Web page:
Slavery still exists, not only in remote areas of the world but in every one of our United States. Called “human trafficking,” this modern-day slavery is the illegal trade of human beings for the purpose of commercial sexual exploitation or forced labor. One can imagine how undocumented, financially-struggling immigrants could be vulnerable. However, it may surprise you that trafficking victimizes people of every race, sex, age and national origin. For example, middle-class run-away teenagers in America are at risk. Trafficking goes against every value the U.S. stands for. We can’t allow it to happen here, but it is.
No matter who you are and what you do, you can help: (1) learn about human trafficking, (2) spot it and report it and (3) educate and advocate.
First, you can learn about the scope of human trafficking. There are many good articles, audio and video presentations on the web as well as documentaries and movies. Worldwide, the most prevalent forms of trafficking are in agriculture, mining and forced prostitution. Some are enslaved through debt bondage, having to work to pay off an illegal “debt.” With changing economic conditions, many poor people have moved from rural areas to cities in search of work. Not finding work, they are vulnerable to exploitation by traffickers. The feminization of poverty puts women and children at particular risk.
Some victims have migrated to the United States, only to be exploited by traffickers who take advantage of the migration process and migrants’ fears of being deported. The slaveholders use legal or forged documents, often making use of various kinds of visas to ultimately coerce women and girls for prostitution and women and men for forced labor. Often confused with smuggling, human trafficking is a distinct issue. Smugglers simply charge a fee in helping migrants to illegally cross a national border. In trafficking, a smuggler sometimes sells the migrants to a slaveholder or becomes a slaveholder himself or herself. Increasingly, traffickers are organized into crime syndicates.
Enslavement may be gradual for some victims. For example, a Cinquera (Spanglish term for a girl or young woman who charges a man $5 to dance with her) could eventually find herself involved in a prostitution ring.
Second, you can learn to spot human trafficking and to stop it. Teachers, health care workers, police, transportation workers and social workers may be more likely to encounter trafficked individuals. However, you may hear stories of trafficking in your community, through your fellow church members or simply sitting in your doctor’s waiting room. Pay attention to the signs and be ready to help.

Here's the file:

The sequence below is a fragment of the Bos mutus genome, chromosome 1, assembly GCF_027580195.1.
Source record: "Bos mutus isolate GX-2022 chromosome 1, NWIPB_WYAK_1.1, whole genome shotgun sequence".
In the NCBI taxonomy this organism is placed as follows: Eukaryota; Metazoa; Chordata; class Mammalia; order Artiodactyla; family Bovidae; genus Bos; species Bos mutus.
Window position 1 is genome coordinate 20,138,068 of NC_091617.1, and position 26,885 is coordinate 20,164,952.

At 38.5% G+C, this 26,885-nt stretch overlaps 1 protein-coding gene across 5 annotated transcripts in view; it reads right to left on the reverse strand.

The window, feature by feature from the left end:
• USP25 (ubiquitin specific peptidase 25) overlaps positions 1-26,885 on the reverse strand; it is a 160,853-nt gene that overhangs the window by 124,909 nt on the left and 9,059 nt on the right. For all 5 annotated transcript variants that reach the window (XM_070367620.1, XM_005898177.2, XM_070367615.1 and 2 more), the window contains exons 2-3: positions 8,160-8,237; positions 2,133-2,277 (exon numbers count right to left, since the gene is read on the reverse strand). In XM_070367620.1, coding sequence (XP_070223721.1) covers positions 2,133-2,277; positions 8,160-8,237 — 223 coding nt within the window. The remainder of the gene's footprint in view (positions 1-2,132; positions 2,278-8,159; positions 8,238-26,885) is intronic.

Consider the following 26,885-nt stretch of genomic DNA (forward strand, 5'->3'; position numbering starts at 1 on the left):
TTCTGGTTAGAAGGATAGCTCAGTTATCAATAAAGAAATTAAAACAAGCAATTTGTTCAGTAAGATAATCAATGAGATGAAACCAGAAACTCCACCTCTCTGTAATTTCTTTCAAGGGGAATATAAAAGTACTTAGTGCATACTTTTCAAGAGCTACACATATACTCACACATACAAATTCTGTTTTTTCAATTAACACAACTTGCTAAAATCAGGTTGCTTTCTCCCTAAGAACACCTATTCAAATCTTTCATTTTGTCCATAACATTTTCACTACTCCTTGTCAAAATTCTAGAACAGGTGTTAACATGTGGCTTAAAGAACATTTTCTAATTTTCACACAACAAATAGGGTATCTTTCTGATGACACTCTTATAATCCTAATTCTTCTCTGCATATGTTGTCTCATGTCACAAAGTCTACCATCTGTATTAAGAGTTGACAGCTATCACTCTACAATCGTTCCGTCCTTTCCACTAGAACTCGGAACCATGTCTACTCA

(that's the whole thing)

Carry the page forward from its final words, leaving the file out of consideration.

What are the signs? Every situation is unique as you will see by researching the problem. However, notice evidence of persons being controlled, inability to move or leave a job, bruises or other signs of physical abuse, fear or depression. Ask questions such as “what type of work do you do?” “Are you being paid?” “Can you leave your job if you want to?” “Have you or your family been threatened?” Even if there’s a language barrier, be friendly and understanding. When people are in crisis, they are more likely to trust and accept help.
How can you help? Keep in your wallet or planner the phone number for the National Human Trafficking Resource Center Hotline: 1-888-373-7888. Specialists are available 24 hours a day, 7 days a week, 365 days a year to take reports from anywhere in the country related to potential trafficking victims, suspicious behaviors and/or locations where trafficking is suspected to occur. All reports are confidential, and interpreters are available.
Specialists can link victims to resources in your community. Victims may need immediate assistance such as housing, food, medical care, safety and security. They may also need mental health counseling, connection with supportive family members and legal assistance.
Third, consider educating others about human trafficking. Perhaps, you work in a setting where you could incorporate this into employee training. Additionally, churches, civic groups and informal gatherings of friends are all places where you can inform and inspire others to act. January is National Slavery and Human Trafficking Prevention Month, a good time to plan a presentation and discussion.
Notice that systemic problems perpetuate trafficking, particularly restrictive immigration policies that lead to an underclass of undocumented families. Tell your congressperson to act on critical anti-trafficking legislation.
We are all responsible for ensuring that no person falls prey to modern slavery.
Wonder why National Hispanic Heritage Month runs from Sept. 15 – Oct. 15? Learn the answer as you discover things about your Hispanic neighbors, which will surprise and delight you.